The Thursday Preview: Exeter Vs Charlton
The first international break of the new season takes place this weekend, and with England playing on Friday evening fans are being encouraged to attend a local non league game on Saturday afternoon. People living in the central belt and the north west will be spoilt for choice, but what of football fans based in the westcountry where the standard of pyramid teams sometimes isn’t much greater than what you’ll see on the council pitches of Plymouth and Exeter?
Unless you’re in the vicinity of Wordsworth Drive in Taunton to see the Somerset town’s side host Stourport Swifts in a Southern League fixture, then it’s perhaps worth breaking ranks and paying £16 to stand on the Big Bank to catch Charlton’s trip to Exeter if you’re over in the west this weekend. If that feels like cheating, then don’t fret: the Grecians were, of course, in the Conference but three years ago and, at risk of sounding preachy, I can’t think of too many other clubs who I’d rather give my hard-earned money to right now. And that’s coming from a Plymouth fan.
City’s organic progress from non league residents to a (hopefully) stable force in League 1 has been reasonably well documented on these pages, but Saturday’s fixture against what is, essentially, a fading force in decline offers a nice point for comparison. On the one hand, Exeter, the Trust-run outfit, have done the football-club-as-community-vehicle thing better than anybody else, clearing their debts and building up a head of fan-generated steam as they seek to stabilise in the third tier with ambitious young manager Paul Tisdale. Hell, their supporters even paid for their new pitch.
Meanwhile, Charlton, who once possessed a similar reputation to Exeter for a prudent approach built on community values, continue to reel from their top-flight fallout, where they overspent and became bloated with bad investment. Good fees were collected through the summer sales of Nicky Bailey, Frazer Richardson and Jonjo Shelvey, and the wages saved on the departing Lloyd Sam, Deon Burton and Izale McLeod should have gone some way to evening things up financially, but the club still remains deeply in debt and an air of has-beenery lingers over the Valley.
That’s not to say that the Addicks can’t be a force in 2010-11. There have been big changes to the squad this summer, with former Bright Young Thing Phil Parkinson bringing in an entirely new front line. A lot of ‘experienced’ players have come in with, amongst others, Paul Benson, Gary Doherty and Simon Francis signing on the line in SE7. Parkinson, who enjoyed a similarly positive reputation to Paul Tisdale when he was at Colchester, clearly seems to have opted for players with a bit more knowledge of the requirements at League 1 level, and more than a few fans have suggested that the departure of former lynchpin Bailey might actually help their team given that they were quite reliant on him last year.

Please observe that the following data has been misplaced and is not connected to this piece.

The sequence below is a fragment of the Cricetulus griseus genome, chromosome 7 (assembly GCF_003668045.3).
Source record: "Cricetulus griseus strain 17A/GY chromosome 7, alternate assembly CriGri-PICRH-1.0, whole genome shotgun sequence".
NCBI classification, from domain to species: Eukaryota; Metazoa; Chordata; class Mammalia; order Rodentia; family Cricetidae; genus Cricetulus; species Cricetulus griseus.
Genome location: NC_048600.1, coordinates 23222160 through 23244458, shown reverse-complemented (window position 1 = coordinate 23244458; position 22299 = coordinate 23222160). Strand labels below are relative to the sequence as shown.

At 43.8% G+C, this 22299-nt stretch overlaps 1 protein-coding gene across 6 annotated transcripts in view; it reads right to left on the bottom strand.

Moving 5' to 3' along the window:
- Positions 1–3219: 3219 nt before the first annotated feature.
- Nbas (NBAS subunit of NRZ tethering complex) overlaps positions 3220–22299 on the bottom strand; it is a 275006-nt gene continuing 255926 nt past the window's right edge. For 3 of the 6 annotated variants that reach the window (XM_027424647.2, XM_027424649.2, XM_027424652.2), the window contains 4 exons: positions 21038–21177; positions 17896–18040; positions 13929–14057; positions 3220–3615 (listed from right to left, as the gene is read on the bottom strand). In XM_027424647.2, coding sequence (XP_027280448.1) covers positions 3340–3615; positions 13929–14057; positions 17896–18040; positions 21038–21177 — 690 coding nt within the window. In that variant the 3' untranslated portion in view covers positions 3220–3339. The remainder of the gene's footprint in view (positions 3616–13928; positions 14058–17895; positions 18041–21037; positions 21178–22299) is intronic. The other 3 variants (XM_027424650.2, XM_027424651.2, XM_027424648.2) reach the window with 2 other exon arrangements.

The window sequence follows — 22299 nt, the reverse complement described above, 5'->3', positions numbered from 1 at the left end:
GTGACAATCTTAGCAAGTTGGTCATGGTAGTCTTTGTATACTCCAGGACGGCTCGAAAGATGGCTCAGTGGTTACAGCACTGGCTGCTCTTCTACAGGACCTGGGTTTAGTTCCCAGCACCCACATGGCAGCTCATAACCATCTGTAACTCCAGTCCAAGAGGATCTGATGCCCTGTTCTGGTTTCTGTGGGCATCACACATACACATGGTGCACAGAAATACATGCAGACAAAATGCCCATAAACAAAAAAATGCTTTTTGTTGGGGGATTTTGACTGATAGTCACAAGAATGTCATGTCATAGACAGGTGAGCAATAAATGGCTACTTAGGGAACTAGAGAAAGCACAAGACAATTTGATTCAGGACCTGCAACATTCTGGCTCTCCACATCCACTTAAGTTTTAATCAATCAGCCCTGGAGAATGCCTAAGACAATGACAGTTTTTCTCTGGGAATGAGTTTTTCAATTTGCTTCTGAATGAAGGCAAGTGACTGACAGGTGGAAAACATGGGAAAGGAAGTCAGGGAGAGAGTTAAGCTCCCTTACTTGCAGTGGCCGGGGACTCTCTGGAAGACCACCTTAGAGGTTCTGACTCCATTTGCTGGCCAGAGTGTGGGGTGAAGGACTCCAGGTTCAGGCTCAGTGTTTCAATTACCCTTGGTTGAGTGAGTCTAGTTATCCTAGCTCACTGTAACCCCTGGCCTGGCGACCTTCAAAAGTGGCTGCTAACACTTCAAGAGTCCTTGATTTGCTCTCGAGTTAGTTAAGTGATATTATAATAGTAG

But, owing to the presence of bigger (or should that be ‘richer’?) clubs, Charlton will do well to match last year’s fourth place finish even if they do have a little more stability in the boardroom. Up until last weekend, results had been very good so my doom mongering may possibly be misplaced; travelling to Exeter with a near fully-fit squad, Addicks supporters will no doubt be optimistic of picking up a point or three. It appears that they’ll travel without captain Christian Dailly (is he still going?), who cracked an eye socket in their Paint Cup win against Dagenham on Tuesday, but Jonathan Fortune is ready to step into the breach after being re-signed on a short-term deal.
The Grecians have similar problems in that key defender Matthew Taylor is struggling with the back injury that has kept him out of the last three matches. In his absence, City’s work-in-progress backline conceded five goals in 2 games but a solid win at Yeovil on Tuesday night has boosted confidence at St James Park (the grammatically incorrect one). Elsewhere, it’s pretty much as you were unless new striker Daniel Nardiello recovers from injury. The Grecians’ first two home matches against Colchester and Bristol Rovers finished in 2-2 draws, and I think there’s a fair chance that this will end similarly. Whatever happens, this one is certainly worth a visit if you’re in the region.